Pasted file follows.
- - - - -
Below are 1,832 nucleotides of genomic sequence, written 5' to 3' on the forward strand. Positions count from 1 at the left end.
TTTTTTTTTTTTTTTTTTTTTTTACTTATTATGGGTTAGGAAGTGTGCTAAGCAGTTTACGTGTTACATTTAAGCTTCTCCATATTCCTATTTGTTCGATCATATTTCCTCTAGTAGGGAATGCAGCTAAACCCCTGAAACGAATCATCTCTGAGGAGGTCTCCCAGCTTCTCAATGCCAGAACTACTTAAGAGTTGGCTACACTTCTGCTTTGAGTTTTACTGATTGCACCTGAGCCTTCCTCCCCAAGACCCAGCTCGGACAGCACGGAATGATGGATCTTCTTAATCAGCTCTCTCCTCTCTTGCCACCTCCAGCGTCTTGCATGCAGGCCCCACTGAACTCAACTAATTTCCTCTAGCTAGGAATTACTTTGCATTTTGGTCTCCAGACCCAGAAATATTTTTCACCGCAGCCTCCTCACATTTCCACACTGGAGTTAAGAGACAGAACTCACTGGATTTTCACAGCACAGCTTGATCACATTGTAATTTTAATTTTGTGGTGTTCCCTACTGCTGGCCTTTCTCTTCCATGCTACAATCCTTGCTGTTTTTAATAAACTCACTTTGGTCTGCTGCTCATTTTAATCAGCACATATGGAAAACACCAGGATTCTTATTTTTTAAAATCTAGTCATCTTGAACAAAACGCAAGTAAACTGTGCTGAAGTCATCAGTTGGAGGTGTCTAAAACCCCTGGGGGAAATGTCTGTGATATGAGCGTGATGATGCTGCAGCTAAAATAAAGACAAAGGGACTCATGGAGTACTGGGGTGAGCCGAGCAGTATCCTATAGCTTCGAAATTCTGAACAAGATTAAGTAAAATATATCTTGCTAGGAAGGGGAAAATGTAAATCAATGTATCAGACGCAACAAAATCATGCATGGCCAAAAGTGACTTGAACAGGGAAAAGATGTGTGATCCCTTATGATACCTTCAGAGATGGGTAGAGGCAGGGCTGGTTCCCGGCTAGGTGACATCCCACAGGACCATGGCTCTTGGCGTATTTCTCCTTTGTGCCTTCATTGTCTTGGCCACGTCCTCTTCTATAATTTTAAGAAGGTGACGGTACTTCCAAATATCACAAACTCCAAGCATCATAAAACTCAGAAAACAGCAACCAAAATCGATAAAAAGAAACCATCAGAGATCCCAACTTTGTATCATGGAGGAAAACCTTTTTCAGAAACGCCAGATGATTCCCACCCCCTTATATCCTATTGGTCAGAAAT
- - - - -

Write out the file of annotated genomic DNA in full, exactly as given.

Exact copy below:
Below are 1,832 nucleotides of genomic sequence, written 5' to 3' on the forward strand. Positions count from 1 at the left end.
TTTTTTTTTTTTTTTTTTTTTTTACTTATTATGGGTTAGGAAGTGTGCTAAGCAGTTTACGTGTTACATTTAAGCTTCTCCATATTCCTATTTGTTCGATCATATTTCCTCTAGTAGGGAATGCAGCTAAACCCCTGAAACGAATCATCTCTGAGGAGGTCTCCCAGCTTCTCAATGCCAGAACTACTTAAGAGTTGGCTACACTTCTGCTTTGAGTTTTACTGATTGCACCTGAGCCTTCCTCCCCAAGACCCAGCTCGGACAGCACGGAATGATGGATCTTCTTAATCAGCTCTCTCCTCTCTTGCCACCTCCAGCGTCTTGCATGCAGGCCCCACTGAACTCAACTAATTTCCTCTAGCTAGGAATTACTTTGCATTTTGGTCTCCAGACCCAGAAATATTTTTCACCGCAGCCTCCTCACATTTCCACACTGGAGTTAAGAGACAGAACTCACTGGATTTTCACAGCACAGCTTGATCACATTGTAATTTTAATTTTGTGGTGTTCCCTACTGCTGGCCTTTCTCTTCCATGCTACAATCCTTGCTGTTTTTAATAAACTCACTTTGGTCTGCTGCTCATTTTAATCAGCACATATGGAAAACACCAGGATTCTTATTTTTTAAAATCTAGTCATCTTGAACAAAACGCAAGTAAACTGTGCTGAAGTCATCAGTTGGAGGTGTCTAAAACCCCTGGGGGAAATGTCTGTGATATGAGCGTGATGATGCTGCAGCTAAAATAAAGACAAAGGGACTCATGGAGTACTGGGGTGAGCCGAGCAGTATCCTATAGCTTCGAAATTCTGAACAAGATTAAGTAAAATATATCTTGCTAGGAAGGGGAAAATGTAAATCAATGTATCAGACGCAACAAAATCATGCATGGCCAAAAGTGACTTGAACAGGGAAAAGATGTGTGATCCCTTATGATACCTTCAGAGATGGGTAGAGGCAGGGCTGGTTCCCGGCTAGGTGACATCCCACAGGACCATGGCTCTTGGCGTATTTCTCCTTTGTGCCTTCATTGTCTTGGCCACGTCCTCTTCTATAATTTTAAGAAGGTGACGGTACTTCCAAATATCACAAACTCCAAGCATCATAAAACTCAGAAAACAGCAACCAAAATCGATAAAAAGAAACCATCAGAGATCCCAACTTTGTATCATGGAGGAAAACCTTTTTCAGAAACGCCAGATGATTCCCACCCCCTTATATCCTATTGGTCAGAAAT